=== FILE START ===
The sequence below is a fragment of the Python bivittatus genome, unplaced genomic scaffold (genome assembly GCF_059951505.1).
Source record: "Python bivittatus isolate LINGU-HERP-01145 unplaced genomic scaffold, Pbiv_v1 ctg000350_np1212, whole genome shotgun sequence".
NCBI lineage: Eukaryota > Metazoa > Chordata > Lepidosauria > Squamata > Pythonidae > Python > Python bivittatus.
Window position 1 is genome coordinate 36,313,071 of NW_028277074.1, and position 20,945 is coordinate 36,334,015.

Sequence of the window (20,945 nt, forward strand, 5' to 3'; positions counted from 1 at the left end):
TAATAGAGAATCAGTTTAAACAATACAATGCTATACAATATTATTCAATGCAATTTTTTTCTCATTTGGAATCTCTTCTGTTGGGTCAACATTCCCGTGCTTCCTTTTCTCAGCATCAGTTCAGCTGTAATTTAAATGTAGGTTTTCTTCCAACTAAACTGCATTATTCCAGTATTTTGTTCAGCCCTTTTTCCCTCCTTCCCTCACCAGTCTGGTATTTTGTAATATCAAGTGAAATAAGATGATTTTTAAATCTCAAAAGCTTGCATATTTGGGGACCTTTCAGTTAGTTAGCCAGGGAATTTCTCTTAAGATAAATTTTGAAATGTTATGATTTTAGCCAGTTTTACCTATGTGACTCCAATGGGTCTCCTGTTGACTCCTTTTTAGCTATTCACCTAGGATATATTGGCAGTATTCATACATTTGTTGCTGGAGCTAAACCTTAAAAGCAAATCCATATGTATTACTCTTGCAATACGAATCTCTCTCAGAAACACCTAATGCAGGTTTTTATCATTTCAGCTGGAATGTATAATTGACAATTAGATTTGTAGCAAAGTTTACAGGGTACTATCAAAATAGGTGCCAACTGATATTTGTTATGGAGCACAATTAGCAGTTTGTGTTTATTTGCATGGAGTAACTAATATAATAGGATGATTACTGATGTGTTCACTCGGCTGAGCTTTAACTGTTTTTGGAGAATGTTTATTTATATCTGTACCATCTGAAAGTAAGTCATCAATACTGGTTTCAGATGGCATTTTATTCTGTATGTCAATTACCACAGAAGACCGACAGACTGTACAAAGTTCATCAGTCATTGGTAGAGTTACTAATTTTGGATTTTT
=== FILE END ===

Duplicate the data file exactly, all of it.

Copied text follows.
The sequence below is a fragment of the Python bivittatus genome, unplaced genomic scaffold (genome assembly GCF_059951505.1).
Source record: "Python bivittatus isolate LINGU-HERP-01145 unplaced genomic scaffold, Pbiv_v1 ctg000350_np1212, whole genome shotgun sequence".
NCBI lineage: Eukaryota > Metazoa > Chordata > Lepidosauria > Squamata > Pythonidae > Python > Python bivittatus.
Window position 1 is genome coordinate 36,313,071 of NW_028277074.1, and position 20,945 is coordinate 36,334,015.

Sequence of the window (20,945 nt, forward strand, 5' to 3'; positions counted from 1 at the left end):
TAATAGAGAATCAGTTTAAACAATACAATGCTATACAATATTATTCAATGCAATTTTTTTCTCATTTGGAATCTCTTCTGTTGGGTCAACATTCCCGTGCTTCCTTTTCTCAGCATCAGTTCAGCTGTAATTTAAATGTAGGTTTTCTTCCAACTAAACTGCATTATTCCAGTATTTTGTTCAGCCCTTTTTCCCTCCTTCCCTCACCAGTCTGGTATTTTGTAATATCAAGTGAAATAAGATGATTTTTAAATCTCAAAAGCTTGCATATTTGGGGACCTTTCAGTTAGTTAGCCAGGGAATTTCTCTTAAGATAAATTTTGAAATGTTATGATTTTAGCCAGTTTTACCTATGTGACTCCAATGGGTCTCCTGTTGACTCCTTTTTAGCTATTCACCTAGGATATATTGGCAGTATTCATACATTTGTTGCTGGAGCTAAACCTTAAAAGCAAATCCATATGTATTACTCTTGCAATACGAATCTCTCTCAGAAACACCTAATGCAGGTTTTTATCATTTCAGCTGGAATGTATAATTGACAATTAGATTTGTAGCAAAGTTTACAGGGTACTATCAAAATAGGTGCCAACTGATATTTGTTATGGAGCACAATTAGCAGTTTGTGTTTATTTGCATGGAGTAACTAATATAATAGGATGATTACTGATGTGTTCACTCGGCTGAGCTTTAACTGTTTTTGGAGAATGTTTATTTATATCTGTACCATCTGAAAGTAAGTCATCAATACTGGTTTCAGATGGCATTTTATTCTGTATGTCAATTACCACAGAAGACCGACAGACTGTACAAAGTTCATCAGTCATTGGTAGAGTTACTAATTTTGGATTTTT